Review: A Song Below Water

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Like many people during the summer of 2020, I found myself searching for works created by black artists; music, films, books, anything I could get my hands on. One such book was Bethany C. Morrow’s YA novel A Song Below Water. The book is a modern fantasy story filled with sirens, gargoyles, and other mythical creatures navigating a world much like our own: rife with racism and sexism. The two main characters are both young Black women; Effie, navigating family struggles while fighting demons from her past, and Tavia, a siren who lives in fear of being discriminated against because of her identity.

Sound familiar? It should. Morrow’s novel detailing the hardships sirens and other creatures face mirrors the experiences Black people have on a day-to-day basis. The book even includes a peaceful protest very similar to the Black Lives Matter protests that, sadly, does not remain peaceful—though by no fault of the protesters. As a White woman myself, who has never gone through something like that, the book put the issue into perspective in a way nothing else could.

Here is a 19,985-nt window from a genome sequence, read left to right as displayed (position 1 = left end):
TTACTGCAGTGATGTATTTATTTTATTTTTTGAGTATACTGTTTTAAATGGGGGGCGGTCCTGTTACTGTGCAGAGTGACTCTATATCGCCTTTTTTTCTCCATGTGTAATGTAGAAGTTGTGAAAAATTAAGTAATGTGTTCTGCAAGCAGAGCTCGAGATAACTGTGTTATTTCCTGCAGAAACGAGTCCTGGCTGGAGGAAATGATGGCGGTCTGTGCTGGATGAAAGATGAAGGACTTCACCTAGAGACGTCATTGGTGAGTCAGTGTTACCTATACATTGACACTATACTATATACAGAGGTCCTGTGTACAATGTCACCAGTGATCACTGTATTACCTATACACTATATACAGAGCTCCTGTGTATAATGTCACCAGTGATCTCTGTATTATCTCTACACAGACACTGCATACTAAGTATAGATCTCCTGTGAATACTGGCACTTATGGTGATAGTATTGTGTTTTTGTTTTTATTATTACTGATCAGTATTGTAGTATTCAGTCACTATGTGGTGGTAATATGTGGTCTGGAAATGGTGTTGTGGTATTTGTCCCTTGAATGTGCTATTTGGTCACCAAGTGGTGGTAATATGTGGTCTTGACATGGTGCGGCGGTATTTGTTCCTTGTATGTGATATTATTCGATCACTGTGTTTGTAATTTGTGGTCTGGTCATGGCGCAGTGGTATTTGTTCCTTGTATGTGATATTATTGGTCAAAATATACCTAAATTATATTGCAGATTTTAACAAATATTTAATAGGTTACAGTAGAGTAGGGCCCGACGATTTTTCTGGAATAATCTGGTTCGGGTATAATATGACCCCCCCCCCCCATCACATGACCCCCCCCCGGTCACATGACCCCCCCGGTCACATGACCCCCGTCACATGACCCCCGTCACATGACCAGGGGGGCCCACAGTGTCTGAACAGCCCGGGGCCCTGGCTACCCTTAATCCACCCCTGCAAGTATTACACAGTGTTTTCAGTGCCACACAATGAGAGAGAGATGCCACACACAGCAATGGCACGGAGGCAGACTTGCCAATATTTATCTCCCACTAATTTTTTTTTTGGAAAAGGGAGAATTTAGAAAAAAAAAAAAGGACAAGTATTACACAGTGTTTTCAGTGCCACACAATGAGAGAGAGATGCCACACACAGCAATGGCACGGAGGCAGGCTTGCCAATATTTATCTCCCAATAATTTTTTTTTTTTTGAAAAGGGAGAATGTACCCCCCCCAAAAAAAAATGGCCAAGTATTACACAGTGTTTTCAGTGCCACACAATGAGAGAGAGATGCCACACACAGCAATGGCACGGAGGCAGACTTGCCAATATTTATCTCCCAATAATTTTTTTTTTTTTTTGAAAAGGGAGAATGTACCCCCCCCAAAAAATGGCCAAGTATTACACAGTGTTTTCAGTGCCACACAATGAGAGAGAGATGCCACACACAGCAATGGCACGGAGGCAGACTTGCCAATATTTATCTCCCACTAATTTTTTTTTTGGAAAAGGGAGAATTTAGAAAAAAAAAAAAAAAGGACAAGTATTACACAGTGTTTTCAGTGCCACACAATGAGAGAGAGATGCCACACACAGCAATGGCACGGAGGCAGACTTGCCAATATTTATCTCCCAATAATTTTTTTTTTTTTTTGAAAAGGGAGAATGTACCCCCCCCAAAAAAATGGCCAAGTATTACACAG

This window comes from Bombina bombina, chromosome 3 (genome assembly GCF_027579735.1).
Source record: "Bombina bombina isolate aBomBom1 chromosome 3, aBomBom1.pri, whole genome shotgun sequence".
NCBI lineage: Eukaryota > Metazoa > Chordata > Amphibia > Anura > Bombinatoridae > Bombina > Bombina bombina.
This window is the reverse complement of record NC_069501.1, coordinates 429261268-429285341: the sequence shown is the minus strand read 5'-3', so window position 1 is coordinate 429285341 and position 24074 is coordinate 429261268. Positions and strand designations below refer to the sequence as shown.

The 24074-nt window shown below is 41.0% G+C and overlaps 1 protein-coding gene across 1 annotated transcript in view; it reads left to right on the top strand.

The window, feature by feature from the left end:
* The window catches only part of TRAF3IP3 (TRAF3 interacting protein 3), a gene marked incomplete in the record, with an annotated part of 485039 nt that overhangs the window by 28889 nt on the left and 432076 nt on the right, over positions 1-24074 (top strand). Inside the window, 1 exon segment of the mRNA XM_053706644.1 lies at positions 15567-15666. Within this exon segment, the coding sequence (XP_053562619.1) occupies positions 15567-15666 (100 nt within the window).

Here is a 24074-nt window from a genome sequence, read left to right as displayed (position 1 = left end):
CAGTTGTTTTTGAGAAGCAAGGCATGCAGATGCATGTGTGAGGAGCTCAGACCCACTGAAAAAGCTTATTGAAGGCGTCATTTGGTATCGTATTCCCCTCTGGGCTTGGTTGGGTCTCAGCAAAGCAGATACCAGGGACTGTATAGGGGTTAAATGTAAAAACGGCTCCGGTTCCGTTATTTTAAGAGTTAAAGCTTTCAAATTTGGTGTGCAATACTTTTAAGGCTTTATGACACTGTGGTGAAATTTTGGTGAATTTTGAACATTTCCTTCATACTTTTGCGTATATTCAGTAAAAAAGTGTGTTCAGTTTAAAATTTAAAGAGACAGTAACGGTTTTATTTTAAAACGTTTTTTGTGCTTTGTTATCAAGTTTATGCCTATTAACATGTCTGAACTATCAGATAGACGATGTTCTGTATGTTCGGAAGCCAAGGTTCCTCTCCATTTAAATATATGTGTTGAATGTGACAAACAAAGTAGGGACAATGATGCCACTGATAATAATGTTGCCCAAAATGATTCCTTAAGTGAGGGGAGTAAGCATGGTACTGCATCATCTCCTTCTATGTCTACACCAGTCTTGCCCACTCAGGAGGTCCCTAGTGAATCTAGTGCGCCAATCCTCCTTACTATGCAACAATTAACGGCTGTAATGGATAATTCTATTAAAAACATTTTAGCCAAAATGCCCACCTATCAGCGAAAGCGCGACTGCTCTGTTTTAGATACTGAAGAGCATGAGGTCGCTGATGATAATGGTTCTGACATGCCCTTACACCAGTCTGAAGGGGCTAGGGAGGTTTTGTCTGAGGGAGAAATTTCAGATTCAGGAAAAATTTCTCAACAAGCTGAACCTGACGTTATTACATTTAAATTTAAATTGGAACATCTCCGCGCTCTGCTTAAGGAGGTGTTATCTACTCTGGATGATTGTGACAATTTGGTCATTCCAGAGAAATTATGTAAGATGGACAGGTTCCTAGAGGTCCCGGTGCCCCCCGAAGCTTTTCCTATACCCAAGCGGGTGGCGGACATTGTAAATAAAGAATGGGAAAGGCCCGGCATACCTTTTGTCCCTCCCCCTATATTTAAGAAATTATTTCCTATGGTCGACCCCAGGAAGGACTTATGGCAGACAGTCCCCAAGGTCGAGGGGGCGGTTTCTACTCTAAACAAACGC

The beauty of Morrow’s novel is its capacity for fiction while addressing very real issues. I am someone who adores fantasy novels, so reading this book that was also about race was an accessible way for me to educate myself. History has made it clear that pointing out problems and talking about them is not always the best way to solve them. Only by living through them does one truly see the importance and recognize the need to make a change. Reading a book where I projected myself onto the characters like in A Song Below Water, I made another leap in becoming a better ally. For those of you like me who want to help, don’t forget that reading and educating yourself is an important step towards real change.